Next, companies must get a grip on what causes that complexity. "Is it a lack of customer knowledge, or poor understanding of the economics of the situation?" asks Wilson. Additionally, he says, they need to get an accurate picture of the real effects of complexity.
There are corrective strategies for complexity, he notes. "One of them is to reduce complexity in your portfolio or in your processes. But reducing your portfolio is only one strategy, and it may not be the right strategy for your organization."
Another strategy, says Wilson, is to "make your complexity more approachable for the customer and make the choices digestible." Indeed, there exist ways to empower the customer to comfortably deal with the full range of a company's offerings.
Wharton marketing professor Barbara Kahn says discovering that golden mean of how much is not too much is the trick. "If it's too much, they won't deal with it; if it's too little, then they may be able to deal with it," she says of customers' buying patterns.
That's where customer expertise comes into play, according to Kahn. "One of the factors that makes [a higher number of offerings possible] is expertise," she says. "The more people become experts, the more they articulate their preferences -- and the more they have a consumption vocabulary and know what the relevant attributes are, the more variety they will be able to take." She also suggests "arranging [product] assortment in such a way that consumers just see what it is they want and they don't have to see all that they don't want. Websites are really good at that."
Kahn likens the process of empowering customers with how salad bars help patrons navigate a mind-boggling range of options. "If you thought of all the different kinds of salads that you could make, and you presented [customers] all the different options, people wouldn't be able to deal with that -- there would be too much variety," she says. "But if you do it the way [restaurants] do with salad bars, and divide salads up into attributes ... they can deal with that variety because they can deal with those different attributes."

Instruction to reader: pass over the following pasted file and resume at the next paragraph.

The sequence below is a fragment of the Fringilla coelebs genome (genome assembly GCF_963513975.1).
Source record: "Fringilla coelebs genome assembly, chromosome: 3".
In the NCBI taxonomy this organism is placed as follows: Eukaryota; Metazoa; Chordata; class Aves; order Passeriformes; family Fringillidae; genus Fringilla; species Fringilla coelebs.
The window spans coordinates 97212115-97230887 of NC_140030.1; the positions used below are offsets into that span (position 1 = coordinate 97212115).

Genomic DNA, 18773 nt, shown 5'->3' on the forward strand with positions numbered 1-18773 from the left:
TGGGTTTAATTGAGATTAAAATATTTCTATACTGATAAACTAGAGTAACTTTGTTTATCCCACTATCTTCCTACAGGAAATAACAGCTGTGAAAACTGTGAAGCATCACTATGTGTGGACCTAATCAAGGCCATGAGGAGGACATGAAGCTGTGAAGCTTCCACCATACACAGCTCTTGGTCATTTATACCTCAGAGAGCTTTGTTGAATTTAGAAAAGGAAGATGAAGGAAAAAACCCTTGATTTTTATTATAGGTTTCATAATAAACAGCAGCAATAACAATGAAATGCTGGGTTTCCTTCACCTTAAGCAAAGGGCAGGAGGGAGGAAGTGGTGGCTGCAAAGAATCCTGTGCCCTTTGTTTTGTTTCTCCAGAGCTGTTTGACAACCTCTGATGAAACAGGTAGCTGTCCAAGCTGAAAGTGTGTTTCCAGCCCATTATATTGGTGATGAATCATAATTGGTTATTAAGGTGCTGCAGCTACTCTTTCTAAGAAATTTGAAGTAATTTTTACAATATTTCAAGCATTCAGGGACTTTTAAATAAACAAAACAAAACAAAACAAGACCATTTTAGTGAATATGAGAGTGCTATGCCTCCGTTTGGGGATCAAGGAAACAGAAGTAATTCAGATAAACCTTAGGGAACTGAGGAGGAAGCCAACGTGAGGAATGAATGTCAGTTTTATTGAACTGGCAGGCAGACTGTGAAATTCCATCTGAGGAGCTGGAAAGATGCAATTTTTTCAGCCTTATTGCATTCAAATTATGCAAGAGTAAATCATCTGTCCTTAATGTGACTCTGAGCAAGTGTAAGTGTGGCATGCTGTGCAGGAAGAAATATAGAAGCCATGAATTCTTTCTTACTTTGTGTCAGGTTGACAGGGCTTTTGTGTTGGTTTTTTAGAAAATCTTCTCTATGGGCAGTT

A reference point in the form of an expert opinion could help in such situations, Kahn adds. "Even if you don't take what they recommend, it gives you a starting point, and you don't have to deal with the entire set of offerings," she says. "You can tweak that starting point."
Kimberly Watson-Hemphill, vice president at George Group and co-author of Fast Innovation, recalls one client that was able to successfully "tweak" a market niche for itself, thinking outside the box in its commoditized world and differentiating its product along a different dimension. The client, a pharmaceutical company that had a "me-too" product coming to market, was able to implement a process to allow customers to get the product covered by their health insurance policies. "They had a process by which they could frequently get fast insurance approval, when it would have typically been a time-consuming, uncertain process," she recalls. "So customers would buy this product instead of their competitors' products, which weren't so differentiated on the basis of standard product performance."
But for those that don't find such unique fixes, the easy answer is not necessarily to throw out SKUs, warns Wilson. He says a flawed innovation system driven by internal processes -- rather than by what the customer wants -- could be generating those SKUs.
Companies that take the quick route to de-proliferate their offerings in an attempt to reduce complexity might end up returning to the same situation two years later, according to Wilson. That could lead to another danger, he says, of "cutting too shallow or too often." He warns companies not to underestimate customers' memory of portfolio changes. "The last thing you want to do is reduce some of the complexity, and then two years later tell the customer, "We didn't do it properly the last time; we're doing it again."
Kimberly Watson-Hemphill, vice president at Dallas-based George Group Consulting, isn't going to be surprised if the top management at the next company she encounters needs insight about its own product development pipeline. "If you ask companies how many projects they have in process, many don't even know," she says.
Watson-Hemphill, who co-authored the book Fast Innovation: Achieving Superior Differentiation, Speed to Market, and Increased Profitability (McGraw-Hill, 2005) with Michael George and James Works, says that it seems all too obvious that companies shouldn't spread their innovation resources too thin, but in practice it happens frequently. "[Companies] have their top [product or service] priorities, but then they have a bunch of underlying things that are just sitting there sucking time away from the resources," she says. "You have people working on 10 different projects when they have capacity to work on just one or two."